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Housing / Offsite construction mooted as way to up pace of house building

Hjaltland Housing Association's Grodians development in Lerwick. Photo: Hjaltland Housing Association

A SENIOR councillor has talked up the idea of modular construction – where units are pre-made on the mainland – to realise Shetland’s house building ambitions.

Depute leader Gary Robinson also questioned whether Shetland needs support from “big house builders from the mainland”.

It comes as members of Shetland Islands Council’s development committee were told there are continued constraints on local contractor capacity for housing projects.

Meanwhile questions were raised as to whether the council’s latest iteration of its Strategic Housing Investment Plan (SHIP) was too ambitious.

The plan covers the period between 2023/24 and 2027/28, and it looks to deliver 256 units of accommodation – many of which would be through Hjaltland Housing Association.

These units are largely in the forthcoming Staney Hill and Knab developments in Lerwick.

It seeks just under £20 million in funding from the Scottish Government.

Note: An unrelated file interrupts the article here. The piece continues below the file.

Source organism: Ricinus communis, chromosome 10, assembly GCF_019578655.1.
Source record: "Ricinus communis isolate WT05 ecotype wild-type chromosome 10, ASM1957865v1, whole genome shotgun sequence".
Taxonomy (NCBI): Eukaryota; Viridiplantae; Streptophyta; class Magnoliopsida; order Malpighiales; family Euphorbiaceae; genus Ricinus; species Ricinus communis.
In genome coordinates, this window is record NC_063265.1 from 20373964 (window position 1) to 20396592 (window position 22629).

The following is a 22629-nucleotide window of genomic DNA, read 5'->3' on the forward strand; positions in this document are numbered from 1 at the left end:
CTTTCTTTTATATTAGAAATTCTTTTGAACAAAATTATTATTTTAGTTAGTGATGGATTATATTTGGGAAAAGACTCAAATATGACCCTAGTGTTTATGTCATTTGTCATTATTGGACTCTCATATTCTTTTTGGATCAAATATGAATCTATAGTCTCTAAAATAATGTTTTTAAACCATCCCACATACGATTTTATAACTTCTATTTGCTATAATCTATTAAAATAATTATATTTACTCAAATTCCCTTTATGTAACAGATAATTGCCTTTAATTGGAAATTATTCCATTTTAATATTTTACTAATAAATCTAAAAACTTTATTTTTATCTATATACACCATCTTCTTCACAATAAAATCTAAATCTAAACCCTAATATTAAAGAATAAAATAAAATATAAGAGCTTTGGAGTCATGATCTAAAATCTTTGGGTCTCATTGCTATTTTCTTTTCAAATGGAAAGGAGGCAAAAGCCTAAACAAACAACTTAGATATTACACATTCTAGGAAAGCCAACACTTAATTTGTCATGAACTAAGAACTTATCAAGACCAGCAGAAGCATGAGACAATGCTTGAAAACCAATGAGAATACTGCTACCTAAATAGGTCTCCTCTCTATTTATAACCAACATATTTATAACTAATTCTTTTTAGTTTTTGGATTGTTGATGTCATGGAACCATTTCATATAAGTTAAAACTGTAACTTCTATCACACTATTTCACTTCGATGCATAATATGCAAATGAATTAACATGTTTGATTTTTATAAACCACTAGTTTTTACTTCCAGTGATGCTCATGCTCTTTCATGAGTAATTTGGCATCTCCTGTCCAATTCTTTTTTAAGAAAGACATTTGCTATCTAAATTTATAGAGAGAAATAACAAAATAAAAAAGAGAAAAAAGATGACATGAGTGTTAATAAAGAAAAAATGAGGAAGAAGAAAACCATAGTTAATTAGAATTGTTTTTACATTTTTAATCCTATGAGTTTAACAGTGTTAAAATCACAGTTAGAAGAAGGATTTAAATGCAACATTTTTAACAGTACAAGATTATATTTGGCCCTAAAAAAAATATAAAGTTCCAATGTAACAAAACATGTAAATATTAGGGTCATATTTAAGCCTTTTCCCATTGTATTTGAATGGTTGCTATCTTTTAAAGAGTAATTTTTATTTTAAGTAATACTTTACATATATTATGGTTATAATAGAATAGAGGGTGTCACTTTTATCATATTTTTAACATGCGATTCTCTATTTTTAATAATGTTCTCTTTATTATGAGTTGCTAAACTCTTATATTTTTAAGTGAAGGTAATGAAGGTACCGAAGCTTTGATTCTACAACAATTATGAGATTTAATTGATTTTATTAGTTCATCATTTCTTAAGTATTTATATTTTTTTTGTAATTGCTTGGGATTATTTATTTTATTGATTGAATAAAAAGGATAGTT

Shetland South member Allison Duncan asked whether constraints in contractor capacity and rising costs mean the strategy is too ambitious.

But the council’s housing manager Anita Jamieson said there was a “need to be ambitious”.

“It is a five year, future looking programme, and I think we would hope the current set of constraints will have an end point, but we don’t know when that is,” she said.

“I think there’s a need for this programme to be quite flexible.”

Robinson’s suggestion of offsite construction seemed to get a relatively warm response from committee members.

Hjaltland Housing Association is a primary provider of social housing in Shetland and has a close collaboration with the council.

Speaking after the meeting the association’s chief executive Bryan Leask said: “We are always looking at new and innovative ways to develop homes and modular is no different.